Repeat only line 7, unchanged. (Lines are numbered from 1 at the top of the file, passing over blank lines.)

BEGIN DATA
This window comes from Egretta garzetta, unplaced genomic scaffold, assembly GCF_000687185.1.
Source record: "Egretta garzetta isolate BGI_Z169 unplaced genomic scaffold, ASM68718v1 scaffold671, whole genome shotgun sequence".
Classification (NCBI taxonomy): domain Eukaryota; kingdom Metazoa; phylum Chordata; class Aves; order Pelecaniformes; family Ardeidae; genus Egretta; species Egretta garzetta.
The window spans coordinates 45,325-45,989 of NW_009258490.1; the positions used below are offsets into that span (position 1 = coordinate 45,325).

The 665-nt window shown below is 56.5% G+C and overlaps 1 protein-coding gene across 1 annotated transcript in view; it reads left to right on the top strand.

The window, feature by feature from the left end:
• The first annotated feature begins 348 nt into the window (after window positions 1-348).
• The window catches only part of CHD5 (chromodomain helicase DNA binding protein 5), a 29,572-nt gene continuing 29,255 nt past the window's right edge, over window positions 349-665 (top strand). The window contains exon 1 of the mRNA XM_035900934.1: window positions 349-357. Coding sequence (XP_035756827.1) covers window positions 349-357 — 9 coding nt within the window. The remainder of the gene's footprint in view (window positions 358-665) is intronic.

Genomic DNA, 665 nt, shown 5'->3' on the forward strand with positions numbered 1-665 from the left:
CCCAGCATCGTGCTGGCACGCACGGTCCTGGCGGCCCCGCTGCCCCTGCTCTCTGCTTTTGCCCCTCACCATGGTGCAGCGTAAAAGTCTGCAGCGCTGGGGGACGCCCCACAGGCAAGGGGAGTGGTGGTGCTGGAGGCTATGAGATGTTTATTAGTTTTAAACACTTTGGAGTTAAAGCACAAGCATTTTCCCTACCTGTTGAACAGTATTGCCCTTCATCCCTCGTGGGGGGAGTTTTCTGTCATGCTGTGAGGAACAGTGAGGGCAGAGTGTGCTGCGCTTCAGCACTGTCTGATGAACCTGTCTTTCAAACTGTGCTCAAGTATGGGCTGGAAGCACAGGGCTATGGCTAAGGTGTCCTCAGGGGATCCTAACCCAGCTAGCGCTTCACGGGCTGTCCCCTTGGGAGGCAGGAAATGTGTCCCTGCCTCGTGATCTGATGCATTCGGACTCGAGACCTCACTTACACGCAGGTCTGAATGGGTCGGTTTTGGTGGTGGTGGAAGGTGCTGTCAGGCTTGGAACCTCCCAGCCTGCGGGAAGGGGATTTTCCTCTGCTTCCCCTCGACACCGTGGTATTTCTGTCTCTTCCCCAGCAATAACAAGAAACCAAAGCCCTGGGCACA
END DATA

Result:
• The first annotated feature begins 348 nt into the window (after window positions 1-348).